• EarlysoundEarlysound Member Posts: 37 Connected
    Yadnad said:
    Mine was slightly different. I had claimed, quite rightly so and with medical opinion to back it up, that I could not walk reliably more than 15 metres.
    It was then put to me 'but what if you were in a building that was on fire and the nearest exit was 60 metres away?' Obviously my answer was that one way or another I would get to that exit.
    Assessed as able to walk more than 200 metres!
    I hope you appealed, and considered a mandatory reconsideration. 
  • YadnadYadnad Posts: 2,856 Member
    Yadnad said:
    Mine was slightly different. I had claimed, quite rightly so and with medical opinion to back it up, that I could not walk reliably more than 15 metres.
    It was then put to me 'but what if you were in a building that was on fire and the nearest exit was 60 metres away?' Obviously my answer was that one way or another I would get to that exit.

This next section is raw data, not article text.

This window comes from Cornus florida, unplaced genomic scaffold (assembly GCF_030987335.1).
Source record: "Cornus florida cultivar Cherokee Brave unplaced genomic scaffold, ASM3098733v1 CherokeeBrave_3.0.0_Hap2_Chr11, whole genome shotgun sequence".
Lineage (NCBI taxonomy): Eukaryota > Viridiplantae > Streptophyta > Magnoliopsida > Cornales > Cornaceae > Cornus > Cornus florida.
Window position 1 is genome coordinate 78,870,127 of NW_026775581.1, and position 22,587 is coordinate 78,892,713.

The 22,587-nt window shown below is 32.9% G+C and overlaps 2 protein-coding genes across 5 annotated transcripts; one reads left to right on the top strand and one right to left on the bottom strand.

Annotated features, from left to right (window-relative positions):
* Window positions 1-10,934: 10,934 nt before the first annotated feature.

Assessed as able to walk more than 200 metres!
    I hope you appealed, and considered a mandatory reconsideration. 
    Yes the MR came back early last year with the same decision - no points.
    I have now appointed a professional welfare officer to put a late appeal in. 
  • EarlysoundEarlysound Member Posts: 37 Connected
    Yadnad said:
    Yadnad said:
    Mine was slightly different. I had claimed, quite rightly so and with medical opinion to back it up, that I could not walk reliably more than 15 metres.
    It was then put to me 'but what if you were in a building that was on fire and the nearest exit was 60 metres away?' Obviously my answer was that one way or another I would get to that exit.
    Assessed as able to walk more than 200 metres!
    I hope you appealed, and considered a mandatory reconsideration. 
    Yes the MR came back early last year with the same decision - no points.
    I have now appointed a professional welfare officer to put a late appeal in.